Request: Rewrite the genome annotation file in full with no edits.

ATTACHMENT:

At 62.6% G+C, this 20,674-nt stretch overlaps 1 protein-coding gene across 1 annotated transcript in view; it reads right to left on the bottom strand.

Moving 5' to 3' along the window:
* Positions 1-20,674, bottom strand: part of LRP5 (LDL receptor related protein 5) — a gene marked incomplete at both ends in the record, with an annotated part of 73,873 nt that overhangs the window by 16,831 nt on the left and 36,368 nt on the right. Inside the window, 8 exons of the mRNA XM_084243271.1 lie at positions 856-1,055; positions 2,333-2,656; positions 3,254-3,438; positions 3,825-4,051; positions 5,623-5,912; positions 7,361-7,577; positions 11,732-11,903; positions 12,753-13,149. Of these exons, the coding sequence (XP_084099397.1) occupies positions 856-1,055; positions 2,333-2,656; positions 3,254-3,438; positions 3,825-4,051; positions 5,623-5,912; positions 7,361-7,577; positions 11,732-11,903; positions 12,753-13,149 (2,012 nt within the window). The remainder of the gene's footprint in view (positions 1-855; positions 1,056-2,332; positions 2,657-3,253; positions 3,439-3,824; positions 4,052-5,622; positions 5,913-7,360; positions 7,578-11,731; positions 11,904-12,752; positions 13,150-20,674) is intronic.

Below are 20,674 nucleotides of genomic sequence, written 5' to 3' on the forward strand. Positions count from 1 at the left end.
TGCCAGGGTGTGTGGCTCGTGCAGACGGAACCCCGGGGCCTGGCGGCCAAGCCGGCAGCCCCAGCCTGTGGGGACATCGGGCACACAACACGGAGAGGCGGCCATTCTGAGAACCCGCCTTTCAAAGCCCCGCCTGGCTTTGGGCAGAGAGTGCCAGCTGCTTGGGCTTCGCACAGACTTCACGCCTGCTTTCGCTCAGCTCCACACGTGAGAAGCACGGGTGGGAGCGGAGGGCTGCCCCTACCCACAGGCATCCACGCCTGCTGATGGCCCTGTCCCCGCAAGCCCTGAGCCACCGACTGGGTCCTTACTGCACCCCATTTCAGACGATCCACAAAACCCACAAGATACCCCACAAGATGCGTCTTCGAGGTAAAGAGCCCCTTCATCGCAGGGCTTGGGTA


At 62.6% G+C, this 20,674-nt stretch overlaps 1 protein-coding gene across 1 annotated transcript in view; it reads right to left on the bottom strand.

Moving 5' to 3' along the window:
* Positions 1-20,674, bottom strand: part of LRP5 (LDL receptor related protein 5) — a gene marked incomplete at both ends in the record, with an annotated part of 73,873 nt that overhangs the window by 16,831 nt on the left and 36,368 nt on the right. Inside the window, 8 exons of the mRNA XM_084243271.1 lie at positions 856-1,055; positions 2,333-2,656; positions 3,254-3,438; positions 3,825-4,051; positions 5,623-5,912; positions 7,361-7,577; positions 11,732-11,903; positions 12,753-13,149. Of these exons, the coding sequence (XP_084099397.1) occupies positions 856-1,055; positions 2,333-2,656; positions 3,254-3,438; positions 3,825-4,051; positions 5,623-5,912; positions 7,361-7,577; positions 11,732-11,903; positions 12,753-13,149 (2,012 nt within the window). The remainder of the gene's footprint in view (positions 1-855; positions 1,056-2,332; positions 2,657-3,253; positions 3,439-3,824; positions 4,052-5,622; positions 5,913-7,360; positions 7,578-11,731; positions 11,904-12,752; positions 13,150-20,674) is intronic.

Below are 20,674 nucleotides of genomic sequence, written 5' to 3' on the forward strand. Positions count from 1 at the left end.
TGCCAGGGTGTGTGGCTCGTGCAGACGGAACCCCGGGGCCTGGCGGCCAAGCCGGCAGCCCCAGCCTGTGGGGACATCGGGCACACAACACGGAGAGGCGGCCATTCTGAGAACCCGCCTTTCAAAGCCCCGCCTGGCTTTGGGCAGAGAGTGCCAGCTGCTTGGGCTTCGCACAGACTTCACGCCTGCTTTCGCTCAGCTCCACACGTGAGAAGCACGGGTGGGAGCGGAGGGCTGCCCCTACCCACAGGCATCCACGCCTGCTGATGGCCCTGTCCCCGCAAGCCCTGAGCCACCGACTGGGTCCTTACTGCACCCCATTTCAGACGATCCACAAAACCCACAAGATACCCCACAAGATGCGTCTTCGAGGTAAAGAGCCCCTTCATCGCAGGGCTTGGGTA